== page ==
There are two situations where IOSS is not a suitable option and these are when you are a business or marketplace and you are sending goods valued over the £135/€150 threshold or you are a private individual, sending between the UK and the EU.
In these scenarios there are now two payment options available for paying EU VAT and customs charges. The first is Delivery Duties Paid or DDP. DDP means you pay all customs, duties and fees before sending goods to your recipient in an EU country. This is a much better option for your recipient; they know exactly what they have to pay and there are no unexpected extra costs. Many of the parcel delivery services now offer DDP as a payment option during the order process and this will be shown as a ‘pre-pay delivery duty available’ icon on the quote results page. Pre-payment means faster processing at customs and the charges are also lower.
The second option is Delivery Duties Unpaid or DDU and in this case the EU recipient pays all customs, duties and fees after their goods have arrived in the destination country. In this case, either local customs or the transporter will contact the recipient and ask for any outstanding charges before their goods are released for final delivery. Parcels will be held by customs until payments are made and any unpaid sums may lead to packages being returned or even destroyed; this is clearly not ideal for small businesses.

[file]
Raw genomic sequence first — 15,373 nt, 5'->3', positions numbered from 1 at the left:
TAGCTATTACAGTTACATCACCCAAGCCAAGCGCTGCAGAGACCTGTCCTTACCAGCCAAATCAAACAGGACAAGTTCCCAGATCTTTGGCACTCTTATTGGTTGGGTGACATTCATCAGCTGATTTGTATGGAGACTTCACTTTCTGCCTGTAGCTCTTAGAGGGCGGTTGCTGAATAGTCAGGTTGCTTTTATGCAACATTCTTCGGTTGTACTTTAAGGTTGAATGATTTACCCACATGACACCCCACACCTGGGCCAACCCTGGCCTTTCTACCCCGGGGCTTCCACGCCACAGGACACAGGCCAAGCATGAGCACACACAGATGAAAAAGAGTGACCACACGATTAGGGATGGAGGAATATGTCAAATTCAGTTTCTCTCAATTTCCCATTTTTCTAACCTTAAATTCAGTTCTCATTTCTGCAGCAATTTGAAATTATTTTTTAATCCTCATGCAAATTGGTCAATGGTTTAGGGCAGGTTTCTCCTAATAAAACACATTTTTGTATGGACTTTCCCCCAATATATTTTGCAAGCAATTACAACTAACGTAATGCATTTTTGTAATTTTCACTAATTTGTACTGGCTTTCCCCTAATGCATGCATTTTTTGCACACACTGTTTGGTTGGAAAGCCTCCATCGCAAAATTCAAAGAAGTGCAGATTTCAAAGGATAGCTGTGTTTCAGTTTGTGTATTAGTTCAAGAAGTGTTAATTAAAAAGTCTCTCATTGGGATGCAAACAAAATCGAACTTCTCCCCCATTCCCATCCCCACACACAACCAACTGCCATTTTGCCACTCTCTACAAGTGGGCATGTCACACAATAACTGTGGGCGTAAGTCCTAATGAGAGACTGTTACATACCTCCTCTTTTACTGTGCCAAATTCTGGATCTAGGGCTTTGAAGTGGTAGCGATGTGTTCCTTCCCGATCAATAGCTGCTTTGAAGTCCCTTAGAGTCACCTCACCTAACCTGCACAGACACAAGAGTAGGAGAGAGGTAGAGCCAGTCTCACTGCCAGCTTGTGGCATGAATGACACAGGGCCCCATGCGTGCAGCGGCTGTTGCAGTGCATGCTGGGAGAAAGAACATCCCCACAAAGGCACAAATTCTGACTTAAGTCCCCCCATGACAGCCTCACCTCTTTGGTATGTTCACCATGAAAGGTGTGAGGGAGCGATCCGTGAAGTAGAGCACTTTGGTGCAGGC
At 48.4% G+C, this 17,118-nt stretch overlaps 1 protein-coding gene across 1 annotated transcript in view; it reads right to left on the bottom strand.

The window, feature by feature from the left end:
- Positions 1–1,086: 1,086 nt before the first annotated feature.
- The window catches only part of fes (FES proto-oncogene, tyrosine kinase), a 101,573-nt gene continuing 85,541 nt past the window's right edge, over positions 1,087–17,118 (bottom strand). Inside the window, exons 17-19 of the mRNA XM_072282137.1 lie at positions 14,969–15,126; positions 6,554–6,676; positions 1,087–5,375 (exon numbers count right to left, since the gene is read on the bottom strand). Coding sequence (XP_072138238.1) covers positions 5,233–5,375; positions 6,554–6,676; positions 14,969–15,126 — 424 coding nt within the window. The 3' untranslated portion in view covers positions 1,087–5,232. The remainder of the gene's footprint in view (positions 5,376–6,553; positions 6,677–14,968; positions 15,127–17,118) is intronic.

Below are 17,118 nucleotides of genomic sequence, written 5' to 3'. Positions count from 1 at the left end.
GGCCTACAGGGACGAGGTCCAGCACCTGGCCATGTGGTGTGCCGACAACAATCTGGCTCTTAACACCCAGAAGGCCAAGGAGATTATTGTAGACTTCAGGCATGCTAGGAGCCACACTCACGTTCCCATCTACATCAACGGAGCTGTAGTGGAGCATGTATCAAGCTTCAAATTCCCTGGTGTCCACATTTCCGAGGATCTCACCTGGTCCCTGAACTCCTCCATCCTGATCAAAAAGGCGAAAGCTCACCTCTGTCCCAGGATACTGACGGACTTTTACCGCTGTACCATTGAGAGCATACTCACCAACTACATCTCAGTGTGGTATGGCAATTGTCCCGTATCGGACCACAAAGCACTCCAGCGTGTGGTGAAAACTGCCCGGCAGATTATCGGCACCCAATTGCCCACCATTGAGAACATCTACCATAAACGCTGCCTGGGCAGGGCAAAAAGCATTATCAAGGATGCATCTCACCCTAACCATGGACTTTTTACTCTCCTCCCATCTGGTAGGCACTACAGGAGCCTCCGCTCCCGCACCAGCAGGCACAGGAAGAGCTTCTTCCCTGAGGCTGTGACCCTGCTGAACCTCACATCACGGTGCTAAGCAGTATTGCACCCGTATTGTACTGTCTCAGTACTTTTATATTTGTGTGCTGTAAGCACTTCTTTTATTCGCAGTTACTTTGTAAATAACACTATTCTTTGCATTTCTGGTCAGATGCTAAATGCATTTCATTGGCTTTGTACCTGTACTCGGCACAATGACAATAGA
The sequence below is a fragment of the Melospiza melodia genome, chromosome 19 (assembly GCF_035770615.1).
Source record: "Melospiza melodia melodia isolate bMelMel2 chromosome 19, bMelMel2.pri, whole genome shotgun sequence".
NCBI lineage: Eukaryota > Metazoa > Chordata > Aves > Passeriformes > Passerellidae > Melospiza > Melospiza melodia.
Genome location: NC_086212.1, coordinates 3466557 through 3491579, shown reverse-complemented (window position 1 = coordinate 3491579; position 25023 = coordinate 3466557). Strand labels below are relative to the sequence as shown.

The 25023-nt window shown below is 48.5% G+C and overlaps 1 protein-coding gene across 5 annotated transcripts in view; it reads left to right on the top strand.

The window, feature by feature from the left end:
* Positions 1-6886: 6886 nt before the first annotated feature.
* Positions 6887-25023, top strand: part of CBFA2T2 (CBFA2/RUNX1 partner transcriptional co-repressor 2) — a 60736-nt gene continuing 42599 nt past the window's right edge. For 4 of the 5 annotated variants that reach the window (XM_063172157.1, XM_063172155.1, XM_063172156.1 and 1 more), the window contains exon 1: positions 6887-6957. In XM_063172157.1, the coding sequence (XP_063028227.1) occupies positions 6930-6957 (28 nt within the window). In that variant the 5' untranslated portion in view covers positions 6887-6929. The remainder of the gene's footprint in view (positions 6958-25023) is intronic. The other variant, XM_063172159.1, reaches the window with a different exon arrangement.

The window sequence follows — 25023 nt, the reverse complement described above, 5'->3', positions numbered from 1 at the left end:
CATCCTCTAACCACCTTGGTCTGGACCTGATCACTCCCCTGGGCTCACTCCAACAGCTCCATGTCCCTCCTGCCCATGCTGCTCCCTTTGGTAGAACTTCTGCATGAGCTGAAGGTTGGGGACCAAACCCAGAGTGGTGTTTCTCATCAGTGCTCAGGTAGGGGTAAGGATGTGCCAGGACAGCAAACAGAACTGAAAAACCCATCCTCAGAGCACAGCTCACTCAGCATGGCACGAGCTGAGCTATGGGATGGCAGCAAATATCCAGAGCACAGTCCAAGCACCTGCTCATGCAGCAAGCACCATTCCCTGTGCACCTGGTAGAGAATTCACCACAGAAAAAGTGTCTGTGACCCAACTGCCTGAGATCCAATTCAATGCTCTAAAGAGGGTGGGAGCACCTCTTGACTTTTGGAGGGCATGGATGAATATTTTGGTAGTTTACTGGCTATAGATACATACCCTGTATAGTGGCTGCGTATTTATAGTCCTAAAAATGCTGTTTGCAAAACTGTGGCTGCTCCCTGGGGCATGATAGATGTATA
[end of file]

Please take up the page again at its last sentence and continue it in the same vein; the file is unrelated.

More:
POSTING A PARCEL
If you want to ship a parcel yourself, perhaps a gift for friends or family, there are a range of parcel delivery services available. However, the ‘post-Brexit’ range is smaller and prices are higher.
The better known names such as TNT, UPS and DHL are still shipping from France to the UK and vice versa, and using the Packlink comparison site is likely to throw up the best prices currently available.
All of the transporters listed on the sites offer slightly different terms and conditions. Some will collect the parcel directly from you, ideal for heavy or awkward packages. Others will require you to drop the parcel off at a depot. Make sure you know where your nearest depot is before clicking ‘confirm and pay’; I once found what I thought was a bargain delivery slot before realising that dropping the parcel off was going to involve a 40km round trip to a town I had absolutely no need to go to!
If you are not in a hurry and can be flexible on timing, you can also often get a better price that way too (just like any other booking, last-minute deals can often mean big discounts). The UPS site is user-friendly and easy to navigate. The Delivengo site, the La Poste arm for international parcels, is equally easy to use. Delivengo promises the lowest tariffs on the market for small parcels (up to a maximum of 2kg) and delivers to 190 countries throughout the world.
However, where you will need to be careful when sending a parcel is making sure that neither you nor the recipient incurs any extra charges, which means that you will need to ensure that the total value of your parcel is not more than the EU VAT threshold of £39 or €45 for gifts, which includes the cost of both goods and shipping. Happy shopping and shipping!
If you’re sending an item purchased from an online marketplace, such as eBay or Amazon, even if you consider the item a ‘present’, it will not be considered a gift under the new regulations and will incur TVA. When shopping online, choosing DDP (Delivery Duties Paid) provides peace of mind!
Check out the official rules and regulations
More in Brexit News